between Alexinatz and Deligrad. He and his mates had been in the field
all day, had got cut off from Alexinatz, and had swum the river and
got to Raschan here somehow, after an uncommonly unpleasant night.
Mackellar knew nothing as to the fate of Alexinatz, but feared that
at the best it was surrounded. On an adjoining slab, Mr. (now Sir
William) MacCormac was reposing, and in a house close by were the other
surgeons. Mr. MacCormac could tell more of Alexinatz than Mackellar had
been able to do. He had been there with Colonel Loyd-Lindsay in the
interests of the British Red Cross Society, and had been in the field
among the wounded until nightfall. After dark the Turkish musketry
fire had drawn closer and closer in on the place; the news spread that
the bridge had been carried, and then there came the clamour that the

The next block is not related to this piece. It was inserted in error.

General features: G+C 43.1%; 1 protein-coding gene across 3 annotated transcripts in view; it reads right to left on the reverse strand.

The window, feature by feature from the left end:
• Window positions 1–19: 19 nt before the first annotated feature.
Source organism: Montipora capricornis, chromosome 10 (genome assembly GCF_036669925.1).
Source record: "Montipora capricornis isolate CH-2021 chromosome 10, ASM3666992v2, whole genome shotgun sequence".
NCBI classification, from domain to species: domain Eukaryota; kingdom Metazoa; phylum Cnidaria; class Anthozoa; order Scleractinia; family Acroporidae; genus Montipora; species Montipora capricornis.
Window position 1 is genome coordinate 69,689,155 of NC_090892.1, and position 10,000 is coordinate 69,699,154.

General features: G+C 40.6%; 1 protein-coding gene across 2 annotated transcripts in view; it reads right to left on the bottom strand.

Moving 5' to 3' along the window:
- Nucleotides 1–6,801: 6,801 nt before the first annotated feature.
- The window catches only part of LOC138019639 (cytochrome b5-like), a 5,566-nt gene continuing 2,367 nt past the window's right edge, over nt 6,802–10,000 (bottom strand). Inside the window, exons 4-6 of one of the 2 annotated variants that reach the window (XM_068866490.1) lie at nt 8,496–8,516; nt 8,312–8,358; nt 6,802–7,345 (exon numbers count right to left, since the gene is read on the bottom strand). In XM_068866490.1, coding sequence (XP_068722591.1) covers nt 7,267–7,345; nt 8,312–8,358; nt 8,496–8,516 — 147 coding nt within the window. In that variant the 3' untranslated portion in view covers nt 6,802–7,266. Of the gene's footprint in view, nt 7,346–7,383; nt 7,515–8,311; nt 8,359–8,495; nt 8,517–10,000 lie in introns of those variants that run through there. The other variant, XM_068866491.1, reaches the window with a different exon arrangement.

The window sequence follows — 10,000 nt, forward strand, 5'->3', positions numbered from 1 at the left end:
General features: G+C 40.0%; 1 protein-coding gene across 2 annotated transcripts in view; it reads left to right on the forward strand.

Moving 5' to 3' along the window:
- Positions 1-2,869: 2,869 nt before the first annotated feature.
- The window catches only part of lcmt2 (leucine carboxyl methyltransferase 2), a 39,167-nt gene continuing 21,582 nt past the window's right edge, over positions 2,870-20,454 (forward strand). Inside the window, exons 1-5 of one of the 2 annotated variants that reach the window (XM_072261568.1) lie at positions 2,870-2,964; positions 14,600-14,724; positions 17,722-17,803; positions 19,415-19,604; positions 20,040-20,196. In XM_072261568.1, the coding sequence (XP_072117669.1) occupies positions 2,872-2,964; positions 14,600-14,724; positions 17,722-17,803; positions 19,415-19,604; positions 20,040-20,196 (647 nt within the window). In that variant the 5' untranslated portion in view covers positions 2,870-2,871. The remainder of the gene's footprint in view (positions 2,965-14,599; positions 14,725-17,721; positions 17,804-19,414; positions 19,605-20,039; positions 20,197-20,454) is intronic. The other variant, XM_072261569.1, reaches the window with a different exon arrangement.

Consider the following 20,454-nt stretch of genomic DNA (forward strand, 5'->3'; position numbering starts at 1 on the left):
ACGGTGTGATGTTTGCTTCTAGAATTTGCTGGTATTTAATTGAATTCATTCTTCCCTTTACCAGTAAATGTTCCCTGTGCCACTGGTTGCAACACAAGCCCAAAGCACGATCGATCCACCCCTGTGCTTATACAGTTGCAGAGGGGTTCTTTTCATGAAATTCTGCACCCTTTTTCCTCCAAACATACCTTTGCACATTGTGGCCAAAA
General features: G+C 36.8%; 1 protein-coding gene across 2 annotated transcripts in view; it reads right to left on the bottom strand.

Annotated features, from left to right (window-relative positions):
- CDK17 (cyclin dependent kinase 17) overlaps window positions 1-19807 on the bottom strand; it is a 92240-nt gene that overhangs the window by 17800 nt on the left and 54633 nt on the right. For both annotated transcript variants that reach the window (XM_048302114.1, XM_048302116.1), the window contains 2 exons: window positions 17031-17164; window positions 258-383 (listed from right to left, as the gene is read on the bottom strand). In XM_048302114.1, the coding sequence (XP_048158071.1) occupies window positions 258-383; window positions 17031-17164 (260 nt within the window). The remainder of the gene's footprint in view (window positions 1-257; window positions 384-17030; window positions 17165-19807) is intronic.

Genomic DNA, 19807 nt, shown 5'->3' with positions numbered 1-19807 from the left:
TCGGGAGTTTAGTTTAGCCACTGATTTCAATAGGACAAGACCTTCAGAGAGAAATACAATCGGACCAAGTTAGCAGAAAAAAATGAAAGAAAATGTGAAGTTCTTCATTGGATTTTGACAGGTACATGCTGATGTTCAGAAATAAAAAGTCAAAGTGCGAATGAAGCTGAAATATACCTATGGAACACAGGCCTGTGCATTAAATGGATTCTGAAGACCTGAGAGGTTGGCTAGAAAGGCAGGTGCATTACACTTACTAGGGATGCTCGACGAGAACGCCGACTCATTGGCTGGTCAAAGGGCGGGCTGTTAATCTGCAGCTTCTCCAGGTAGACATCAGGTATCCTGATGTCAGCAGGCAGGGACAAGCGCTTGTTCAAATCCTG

Turks were actually fighting their way into the town. It had seemed
wise to get away from the place when as yet there was the possibility
of leaving it; and Colonel Lindsay and he had therefore started with a
couple of companions. Colonel Lindsay had pressed on to Belgrade--it
was his carriage I had passed near Tchupria: he (Mr. MacCormac) had
halted in Raschan to ascertain the fate of the other surgeons, and in
the hope that there might be opportunities for him to be of service in
organising assistance to the wounded.

All this was interesting enough; but there were two matters as to
which I could learn nothing specifically--what had befallen Alexinatz,
and how Villiers and my servant were faring in all this turmoil and
confusion. Villiers had been left by MacCormac finishing his dinner
in the hotel; Colonel Lindsay had offered to take him out, but he had
declined the offer somewhat curtly, and gone on with his dinner. When
I heard this, my anxiety for the young man was sensibly alleviated. I